So, a feature about game boxes. Why? Because they're more important than you might think. They're the last line of attack for publishers desperate to crowbar your money out of your hands. Imagine: you've seen the advertising campaigns, read the reviews, looked at all the screenshots and watched all the trailers. Yet still you find yourself in your local games store without even a hint of a clue of what game you're going to exchange your cash for. This is when the boxes start dancing for your attention.
The front cover represents a great equaliser at the point of sale. (Obviously, film licences and established franchises have an advantage, but we're ignoring them for the sake of this argument, as it's precisely because of this otherwise level playing field that they've grown so ubiquitous in recent years.) There are other considerations, of course - price and merchandising space will also have a say - but this is a real chance for the opportunists to capture the wavering consumer.
You can warble on all you like about how staggeringly wonderful your product is on the back of the box, and garnish it with all manner of improbably airbrushed 'screenshots', but it's all for nowt if no one ever picks up the goddamn thing because the front cover is as aesthetically pleasing as a bulldog in lipstick. And in that respect, the art of the videogame box makes for a truly fascinating case study (ha!), because rich and poor publishers alike all have the same space - a single side of a DVD box - to shout about their game. It wasn't always like this, however...
Back in the early '90s, when home computer games came in cardboard boxes, a cheap attention-grabbing trick used by publishers was to randomly increase the size of the box so that it towered over its rivals - sometimes by over 50% (some Psygnosis boxes, for example, weren't too far off the size of an Xbox 360). Although it must have worked, because the larger boxes soon became standard on platforms such as the Amiga, it proved a deeply unpopular tactic with space-starved punters, and once the chic PSOne CD cases triumphed over the fat, unwieldy N64 boxes, the industry never looked back.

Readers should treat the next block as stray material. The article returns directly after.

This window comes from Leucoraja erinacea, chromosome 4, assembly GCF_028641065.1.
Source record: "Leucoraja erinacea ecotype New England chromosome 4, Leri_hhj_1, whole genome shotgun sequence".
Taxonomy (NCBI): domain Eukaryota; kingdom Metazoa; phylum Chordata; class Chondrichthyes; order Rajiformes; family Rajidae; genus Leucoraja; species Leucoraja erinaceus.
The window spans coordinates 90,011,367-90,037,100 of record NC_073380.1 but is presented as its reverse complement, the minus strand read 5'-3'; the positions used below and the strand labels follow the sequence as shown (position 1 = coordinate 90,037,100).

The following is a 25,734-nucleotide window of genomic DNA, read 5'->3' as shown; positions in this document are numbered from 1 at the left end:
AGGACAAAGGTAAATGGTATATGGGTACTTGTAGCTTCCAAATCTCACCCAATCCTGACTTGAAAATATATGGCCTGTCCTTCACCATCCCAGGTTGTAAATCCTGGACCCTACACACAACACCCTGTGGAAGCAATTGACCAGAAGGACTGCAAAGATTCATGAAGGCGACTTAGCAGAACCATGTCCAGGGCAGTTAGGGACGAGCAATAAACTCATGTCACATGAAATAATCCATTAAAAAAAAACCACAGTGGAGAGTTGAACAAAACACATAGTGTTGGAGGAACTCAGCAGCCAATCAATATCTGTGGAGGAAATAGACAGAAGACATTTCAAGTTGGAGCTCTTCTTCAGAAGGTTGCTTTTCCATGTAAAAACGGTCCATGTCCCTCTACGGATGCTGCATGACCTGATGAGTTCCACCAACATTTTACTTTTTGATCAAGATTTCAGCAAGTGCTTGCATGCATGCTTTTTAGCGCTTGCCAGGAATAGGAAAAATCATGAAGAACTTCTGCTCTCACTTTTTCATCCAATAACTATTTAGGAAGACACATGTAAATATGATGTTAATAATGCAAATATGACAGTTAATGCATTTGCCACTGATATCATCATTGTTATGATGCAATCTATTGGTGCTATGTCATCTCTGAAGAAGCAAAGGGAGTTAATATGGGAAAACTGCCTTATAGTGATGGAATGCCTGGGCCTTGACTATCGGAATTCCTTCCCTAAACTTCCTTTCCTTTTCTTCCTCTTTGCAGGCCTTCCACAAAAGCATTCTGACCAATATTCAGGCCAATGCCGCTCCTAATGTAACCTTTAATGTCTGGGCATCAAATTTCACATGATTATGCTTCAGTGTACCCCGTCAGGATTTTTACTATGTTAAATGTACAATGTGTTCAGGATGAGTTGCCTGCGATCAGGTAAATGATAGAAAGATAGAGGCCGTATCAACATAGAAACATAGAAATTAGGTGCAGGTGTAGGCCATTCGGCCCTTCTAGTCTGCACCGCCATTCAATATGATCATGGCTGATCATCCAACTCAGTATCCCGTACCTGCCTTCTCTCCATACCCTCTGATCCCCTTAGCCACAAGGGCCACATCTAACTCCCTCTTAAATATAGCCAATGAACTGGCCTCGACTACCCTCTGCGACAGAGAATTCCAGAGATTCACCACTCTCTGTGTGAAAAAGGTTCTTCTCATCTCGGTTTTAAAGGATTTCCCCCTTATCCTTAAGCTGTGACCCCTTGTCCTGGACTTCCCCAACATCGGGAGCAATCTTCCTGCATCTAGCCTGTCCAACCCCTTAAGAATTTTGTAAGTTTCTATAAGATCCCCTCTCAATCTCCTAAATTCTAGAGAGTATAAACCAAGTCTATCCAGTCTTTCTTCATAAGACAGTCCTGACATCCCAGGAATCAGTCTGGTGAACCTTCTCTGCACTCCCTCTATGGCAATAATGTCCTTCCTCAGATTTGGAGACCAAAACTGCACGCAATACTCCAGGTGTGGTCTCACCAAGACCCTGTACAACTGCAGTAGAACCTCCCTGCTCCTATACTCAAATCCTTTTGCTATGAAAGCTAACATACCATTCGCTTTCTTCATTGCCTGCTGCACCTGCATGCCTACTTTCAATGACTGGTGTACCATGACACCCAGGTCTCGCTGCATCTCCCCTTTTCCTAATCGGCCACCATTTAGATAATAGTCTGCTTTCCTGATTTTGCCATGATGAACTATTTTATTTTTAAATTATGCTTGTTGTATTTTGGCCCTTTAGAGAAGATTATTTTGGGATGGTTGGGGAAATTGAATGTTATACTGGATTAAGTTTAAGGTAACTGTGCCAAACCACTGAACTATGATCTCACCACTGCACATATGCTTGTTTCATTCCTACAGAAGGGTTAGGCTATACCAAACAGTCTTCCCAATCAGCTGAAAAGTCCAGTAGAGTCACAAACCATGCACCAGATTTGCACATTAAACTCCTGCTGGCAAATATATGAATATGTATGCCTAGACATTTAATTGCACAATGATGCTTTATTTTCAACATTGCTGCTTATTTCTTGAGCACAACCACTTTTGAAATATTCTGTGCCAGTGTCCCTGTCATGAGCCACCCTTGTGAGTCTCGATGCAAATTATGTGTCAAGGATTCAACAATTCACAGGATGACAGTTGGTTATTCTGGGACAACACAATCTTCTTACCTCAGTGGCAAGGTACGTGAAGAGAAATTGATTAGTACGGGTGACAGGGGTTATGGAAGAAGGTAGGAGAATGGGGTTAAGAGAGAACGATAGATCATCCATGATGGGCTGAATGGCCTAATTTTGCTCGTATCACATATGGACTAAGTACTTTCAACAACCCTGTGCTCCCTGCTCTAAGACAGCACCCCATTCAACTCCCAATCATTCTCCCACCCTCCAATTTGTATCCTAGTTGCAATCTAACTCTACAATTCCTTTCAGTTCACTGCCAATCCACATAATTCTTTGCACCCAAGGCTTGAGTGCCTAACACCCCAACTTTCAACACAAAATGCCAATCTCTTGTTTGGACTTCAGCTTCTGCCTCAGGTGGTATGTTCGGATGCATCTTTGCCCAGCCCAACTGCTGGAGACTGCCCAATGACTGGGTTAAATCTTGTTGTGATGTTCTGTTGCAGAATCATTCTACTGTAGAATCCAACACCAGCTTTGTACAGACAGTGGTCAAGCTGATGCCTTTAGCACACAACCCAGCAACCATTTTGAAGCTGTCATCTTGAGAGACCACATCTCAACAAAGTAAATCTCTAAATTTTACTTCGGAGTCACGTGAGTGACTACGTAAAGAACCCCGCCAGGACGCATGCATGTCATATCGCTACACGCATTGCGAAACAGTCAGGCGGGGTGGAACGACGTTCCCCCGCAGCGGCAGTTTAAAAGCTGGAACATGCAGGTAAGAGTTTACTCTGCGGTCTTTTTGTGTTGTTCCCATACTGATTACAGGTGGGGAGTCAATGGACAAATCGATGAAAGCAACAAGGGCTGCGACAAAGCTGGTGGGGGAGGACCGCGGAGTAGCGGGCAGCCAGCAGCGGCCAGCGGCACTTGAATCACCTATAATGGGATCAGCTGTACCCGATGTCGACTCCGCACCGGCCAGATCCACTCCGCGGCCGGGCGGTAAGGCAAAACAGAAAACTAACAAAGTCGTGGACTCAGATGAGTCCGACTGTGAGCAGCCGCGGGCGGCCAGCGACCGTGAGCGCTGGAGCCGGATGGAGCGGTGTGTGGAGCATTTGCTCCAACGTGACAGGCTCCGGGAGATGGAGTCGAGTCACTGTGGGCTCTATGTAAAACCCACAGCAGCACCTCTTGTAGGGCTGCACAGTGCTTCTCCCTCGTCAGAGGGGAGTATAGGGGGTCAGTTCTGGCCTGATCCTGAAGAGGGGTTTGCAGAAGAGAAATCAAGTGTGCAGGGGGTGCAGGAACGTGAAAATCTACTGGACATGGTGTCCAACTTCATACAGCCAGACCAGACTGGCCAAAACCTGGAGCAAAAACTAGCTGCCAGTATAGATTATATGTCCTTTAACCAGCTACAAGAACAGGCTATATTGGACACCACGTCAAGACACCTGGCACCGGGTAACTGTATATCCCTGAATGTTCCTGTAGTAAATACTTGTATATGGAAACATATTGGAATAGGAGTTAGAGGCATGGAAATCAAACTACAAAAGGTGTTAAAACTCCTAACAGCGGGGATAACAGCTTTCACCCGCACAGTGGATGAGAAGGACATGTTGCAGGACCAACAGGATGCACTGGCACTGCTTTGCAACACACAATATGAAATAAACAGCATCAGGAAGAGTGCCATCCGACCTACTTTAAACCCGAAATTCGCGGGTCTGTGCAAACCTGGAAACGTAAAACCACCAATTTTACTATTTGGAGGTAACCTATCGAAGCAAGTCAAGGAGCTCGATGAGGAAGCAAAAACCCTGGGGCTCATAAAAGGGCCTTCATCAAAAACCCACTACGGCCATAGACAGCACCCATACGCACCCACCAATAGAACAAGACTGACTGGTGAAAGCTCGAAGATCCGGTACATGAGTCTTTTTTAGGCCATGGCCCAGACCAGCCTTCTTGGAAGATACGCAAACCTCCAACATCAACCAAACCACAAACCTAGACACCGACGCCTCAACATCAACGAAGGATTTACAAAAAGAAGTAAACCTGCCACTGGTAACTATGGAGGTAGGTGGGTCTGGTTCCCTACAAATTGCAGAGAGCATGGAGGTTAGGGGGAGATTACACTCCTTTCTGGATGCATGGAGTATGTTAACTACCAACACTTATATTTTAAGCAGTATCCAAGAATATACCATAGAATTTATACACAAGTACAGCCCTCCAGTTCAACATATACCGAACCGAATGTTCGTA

Size no longer matters. A good cover is now the only safety net for desperate publishers hoping that the impulse buyer will pick their Ninjabread Man over that copy of Zack & Wiki. So it's no surprise to learn that publishers spend inordinate amounts of time tailoring the cover art of each game specifically for each region. Sometimes the differences are minute (Nintendo always 'angrify' Kirby for Western releases, for example) and at other times quite dramatic (possibly the most famous being Sony's Ico - the beautiful Japanese artwork of the PAL box was discarded in favour of a horrendously generic picture of some ugly dude with a sword in the US).
Indeed, in general, it seems to be that Far Eastern regions get the gorgeous concept artwork and North American punters are lumbered with the less subtle 'man pointing a gun at you' approach, with Europe falling, just as it does geographically, between the two extremes.
But why would this be? The obvious answer is that publishers adjust their covers to reflect what's more likely to appeal from culture to culture, but that doesn't explain why it's the way it is. For our money, the differences in each region's approach reflect the different ways in which the perception of games, as an entertainment medium, has evolved from continent to continent. Each region adheres to what the audience thinks a game box should look like. Japanese covers might look truly bizarre and exotic to us, but as frequent travellers out east, we can tell you in no uncertain terms that the reverse is also true.